‘Torah does not differentiate between our races’
Questions for Rabbi Enan Francis
Rabbi Enan Francis grew up in Co-op City in the Bronx, the son of a Lubavitcher rabbi and the product of a multiracial background that includes his mother’s Eastern European family and his father’s roots in Brazil and Venezuela and Holland. Part of his work on Jewish diversity has been to debunk the so-called “Hamitic myth,” the pseudo-scientific 19th-century theory that many blacks were “cursed” as descendants of the biblical Ham.
Francis is the principal of the Southern Connecticut Hebrew Academy in the town of Orange and said he is “eyeballs deep in research” as a doctoral student in the School of Education at Yeshiva University.
On Friday, Jan. 15, he will be the guest speaker after Shabbat dinner at the Lubavitch Center of Essex County in West Orange.
He spoke by telephone with NJ Jewish News on Dec. 28.
NJJN: Can you explain the topic of the talk you will give at the Lubavitch Center, “How Do Jews See Beyond Secular Biases in a Modern Integrated World?”
Francis: Essentially, we are Jewish and as Jews we are subject to the dictates of the Torah. The Torah does not differentiate between our races or colors; it essentially is color blind. However, from time to time we run into comments or quotes or questionable information from the Torah that needs to be explained or understood in the context of the Torah’s greater wider approach to humanity.
NJJN: What is the Hamitic myth?
Francis: One classic issue that occurs in rabbinical literature is the Hamitic myth, that Ham was cursed with blackness. The question is, how do Torah-minded people with a mandate to repair the world interact with this concept as Jews, considering there are Jews from all walks of life in all four corners of the world?
NJJN: Weren’t all the Jews in biblical days dark-skinned? Why would Ham have looked any different?
Francis: That is the $1 million question.
NJJN: How does the Hamitic myth connect with the topic of your talk?
Francis: It is about getting in touch with what rabbinic thinkers were thinking about race, and to reconcile that with the Torah’s understanding of klal Yisrael and the Jewish world. It is not geared for the discussion of how to interact with the race of goyim. It is meant to discuss race in the context of Judaism.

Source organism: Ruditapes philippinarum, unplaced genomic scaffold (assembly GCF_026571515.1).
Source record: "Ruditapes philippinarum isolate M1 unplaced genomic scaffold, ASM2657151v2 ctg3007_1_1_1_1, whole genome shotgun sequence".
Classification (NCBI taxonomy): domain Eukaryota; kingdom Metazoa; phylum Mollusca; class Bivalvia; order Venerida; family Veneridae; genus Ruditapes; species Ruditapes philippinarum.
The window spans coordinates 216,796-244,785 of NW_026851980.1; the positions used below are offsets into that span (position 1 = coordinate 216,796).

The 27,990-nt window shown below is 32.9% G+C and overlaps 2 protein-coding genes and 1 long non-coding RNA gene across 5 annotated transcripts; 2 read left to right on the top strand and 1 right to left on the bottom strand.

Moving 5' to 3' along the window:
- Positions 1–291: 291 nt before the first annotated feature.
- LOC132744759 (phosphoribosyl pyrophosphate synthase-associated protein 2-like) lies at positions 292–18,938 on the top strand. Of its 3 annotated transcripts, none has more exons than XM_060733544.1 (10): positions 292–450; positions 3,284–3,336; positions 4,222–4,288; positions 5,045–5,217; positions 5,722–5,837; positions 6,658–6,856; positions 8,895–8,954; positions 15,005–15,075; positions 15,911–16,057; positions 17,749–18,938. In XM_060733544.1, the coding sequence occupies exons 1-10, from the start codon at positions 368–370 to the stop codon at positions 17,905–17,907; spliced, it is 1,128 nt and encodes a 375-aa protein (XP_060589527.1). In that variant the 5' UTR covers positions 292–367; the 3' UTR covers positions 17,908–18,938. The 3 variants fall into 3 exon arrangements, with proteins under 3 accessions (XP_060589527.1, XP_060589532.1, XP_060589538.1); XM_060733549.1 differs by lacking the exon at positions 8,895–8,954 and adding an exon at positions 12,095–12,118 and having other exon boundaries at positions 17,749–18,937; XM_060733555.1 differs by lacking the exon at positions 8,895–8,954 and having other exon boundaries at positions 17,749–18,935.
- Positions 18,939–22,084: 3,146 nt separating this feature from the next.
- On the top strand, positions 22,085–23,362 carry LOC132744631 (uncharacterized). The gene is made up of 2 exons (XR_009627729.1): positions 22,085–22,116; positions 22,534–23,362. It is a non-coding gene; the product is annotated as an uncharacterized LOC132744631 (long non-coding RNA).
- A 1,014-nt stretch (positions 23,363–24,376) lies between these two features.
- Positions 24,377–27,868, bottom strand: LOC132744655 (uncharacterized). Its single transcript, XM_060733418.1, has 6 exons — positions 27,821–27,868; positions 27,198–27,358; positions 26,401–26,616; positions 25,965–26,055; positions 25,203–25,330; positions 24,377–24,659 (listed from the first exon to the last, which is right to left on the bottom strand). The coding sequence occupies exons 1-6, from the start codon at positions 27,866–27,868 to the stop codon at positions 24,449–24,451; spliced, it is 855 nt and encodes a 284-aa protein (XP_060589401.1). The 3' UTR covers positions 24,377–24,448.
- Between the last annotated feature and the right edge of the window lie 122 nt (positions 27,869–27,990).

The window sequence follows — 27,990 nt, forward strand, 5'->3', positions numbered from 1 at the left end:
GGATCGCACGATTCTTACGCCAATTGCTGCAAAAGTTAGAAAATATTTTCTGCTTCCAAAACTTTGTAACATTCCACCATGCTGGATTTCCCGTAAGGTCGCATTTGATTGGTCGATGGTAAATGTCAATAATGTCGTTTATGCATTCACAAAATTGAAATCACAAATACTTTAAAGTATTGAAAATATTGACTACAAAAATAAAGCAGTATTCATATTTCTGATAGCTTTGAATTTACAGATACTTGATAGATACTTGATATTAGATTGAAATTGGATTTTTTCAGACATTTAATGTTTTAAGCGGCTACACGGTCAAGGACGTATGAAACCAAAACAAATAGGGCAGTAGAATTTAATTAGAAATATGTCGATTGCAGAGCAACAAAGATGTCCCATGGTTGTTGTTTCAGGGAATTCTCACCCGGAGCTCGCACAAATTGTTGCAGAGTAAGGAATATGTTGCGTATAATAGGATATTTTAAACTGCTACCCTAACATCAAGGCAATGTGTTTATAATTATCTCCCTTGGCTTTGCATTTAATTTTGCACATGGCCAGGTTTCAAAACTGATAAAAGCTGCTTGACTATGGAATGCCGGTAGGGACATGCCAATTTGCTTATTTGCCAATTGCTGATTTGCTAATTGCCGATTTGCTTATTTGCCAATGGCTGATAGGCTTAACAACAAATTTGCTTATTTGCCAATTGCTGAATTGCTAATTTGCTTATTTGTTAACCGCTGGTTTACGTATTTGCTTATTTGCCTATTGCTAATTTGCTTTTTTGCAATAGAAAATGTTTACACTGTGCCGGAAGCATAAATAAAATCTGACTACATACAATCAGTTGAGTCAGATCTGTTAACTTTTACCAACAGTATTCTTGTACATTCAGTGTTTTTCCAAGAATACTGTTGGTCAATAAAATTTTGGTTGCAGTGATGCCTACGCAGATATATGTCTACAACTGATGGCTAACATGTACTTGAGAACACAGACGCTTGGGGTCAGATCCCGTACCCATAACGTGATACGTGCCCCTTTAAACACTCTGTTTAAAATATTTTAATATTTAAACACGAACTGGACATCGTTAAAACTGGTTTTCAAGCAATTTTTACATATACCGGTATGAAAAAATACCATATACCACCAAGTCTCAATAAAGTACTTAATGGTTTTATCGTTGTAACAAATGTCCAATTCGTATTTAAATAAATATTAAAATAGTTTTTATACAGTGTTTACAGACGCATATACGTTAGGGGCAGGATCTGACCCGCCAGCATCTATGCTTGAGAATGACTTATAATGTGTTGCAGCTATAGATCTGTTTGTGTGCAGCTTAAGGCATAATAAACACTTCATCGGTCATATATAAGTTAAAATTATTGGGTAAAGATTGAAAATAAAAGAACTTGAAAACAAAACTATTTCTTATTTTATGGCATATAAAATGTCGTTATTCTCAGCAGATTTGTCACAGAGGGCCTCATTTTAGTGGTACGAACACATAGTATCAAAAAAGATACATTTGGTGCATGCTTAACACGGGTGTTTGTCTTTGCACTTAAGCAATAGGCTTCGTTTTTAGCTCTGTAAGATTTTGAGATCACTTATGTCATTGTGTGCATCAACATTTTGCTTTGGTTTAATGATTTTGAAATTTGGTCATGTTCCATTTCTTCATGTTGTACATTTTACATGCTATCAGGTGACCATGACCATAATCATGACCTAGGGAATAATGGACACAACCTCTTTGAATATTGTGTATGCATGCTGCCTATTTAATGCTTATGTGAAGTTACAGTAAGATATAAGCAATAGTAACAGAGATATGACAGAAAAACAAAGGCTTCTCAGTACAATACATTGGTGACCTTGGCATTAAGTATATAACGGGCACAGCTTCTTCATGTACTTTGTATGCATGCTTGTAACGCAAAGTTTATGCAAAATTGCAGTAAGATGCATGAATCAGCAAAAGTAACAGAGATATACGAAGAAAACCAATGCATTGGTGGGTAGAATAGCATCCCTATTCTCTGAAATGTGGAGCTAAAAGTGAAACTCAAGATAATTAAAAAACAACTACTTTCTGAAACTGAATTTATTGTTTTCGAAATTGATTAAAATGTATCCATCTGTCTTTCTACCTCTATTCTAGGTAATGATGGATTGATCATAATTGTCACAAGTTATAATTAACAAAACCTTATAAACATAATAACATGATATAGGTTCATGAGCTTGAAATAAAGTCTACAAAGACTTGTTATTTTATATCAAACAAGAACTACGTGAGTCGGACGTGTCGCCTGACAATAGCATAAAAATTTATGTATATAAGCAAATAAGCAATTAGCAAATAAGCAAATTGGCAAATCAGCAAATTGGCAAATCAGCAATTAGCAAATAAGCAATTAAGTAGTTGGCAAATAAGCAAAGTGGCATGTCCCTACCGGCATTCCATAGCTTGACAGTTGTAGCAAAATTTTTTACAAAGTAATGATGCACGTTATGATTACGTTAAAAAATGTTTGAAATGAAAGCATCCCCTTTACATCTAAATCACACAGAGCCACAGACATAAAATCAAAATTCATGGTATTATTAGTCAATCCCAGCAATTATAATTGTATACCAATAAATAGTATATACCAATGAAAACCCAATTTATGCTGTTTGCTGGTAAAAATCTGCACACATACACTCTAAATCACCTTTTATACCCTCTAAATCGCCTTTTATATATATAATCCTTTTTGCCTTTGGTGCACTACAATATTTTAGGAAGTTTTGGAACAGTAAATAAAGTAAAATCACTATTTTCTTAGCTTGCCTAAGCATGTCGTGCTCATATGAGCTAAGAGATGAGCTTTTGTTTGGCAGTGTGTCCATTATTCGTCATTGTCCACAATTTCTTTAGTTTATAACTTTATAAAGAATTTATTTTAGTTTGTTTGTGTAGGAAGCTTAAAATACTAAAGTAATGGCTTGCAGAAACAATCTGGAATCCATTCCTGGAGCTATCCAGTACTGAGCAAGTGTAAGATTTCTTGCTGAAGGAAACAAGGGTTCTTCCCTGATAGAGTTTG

NJJN: Although you say your topic is not about Jewish interactions with non-Jews, what are your thoughts about that?
Francis: I think the Torah tells us exactly how we ought to interact with non-Jews. Our position is to be a light among the nations, but as we are doing outreach to the world, we must not forget to do inreach. Better faith through better inreach will have a more effective outreach.
NJJN: Do you see racism as a problem in the context of Judaism?
Francis: I don’t. People of color I have met who do have this added flavor to them often [react from] the American construct of blackness. Often it comes with the baggage of the American racial experience, so you have people who are now coming into the fold of Judaism who carry along many vestiges of blackness germane to the American experience, whereas others — like in my family — we don’t have that baggage because we were brought up in an environment of Judaism that was a raceless environment.
NJJN: What is your own background? Are you African-American?
Francis: That is what someone on the periphery might associate me with. I don’t have a problem with anyone who is African-American, and I have made peace with the reality of the boxes other people put me in. I would ask, “Don’t my parents have to have come from Africa or come to this country through slavery or were converts to Judaism for me to qualify as African-American?” I defy all those categories.
My mother’s family is Eastern European. My mother’s family, for argument’s sake, is Caucasian. They are Jewish. My father’s family came from Brazil and Venezuela; my [paternal] grandmother came from Holland. They are Jewish.
NJJN: Do you have any relationship to the black community outside the context of your Judaism?
Francis: I do not, and that was the reality of growing up in my family. We didn’t see or interact with people who espoused any hyphenated form of Judaism. If it is a hyphen, then it is not Judaism. Judaism is without hyphens. Often, people who say ‘I am a black Jew’ are identifying themselves as ‘I share in the experience for good or for worse and identify with black America, and my religion is to pray Jewish.” My family has always had a problem with that because that defines who we are inherently; and that is, we are Jews without a color designation. When I see my mother, I see love. When I see my father, I see my father — and love.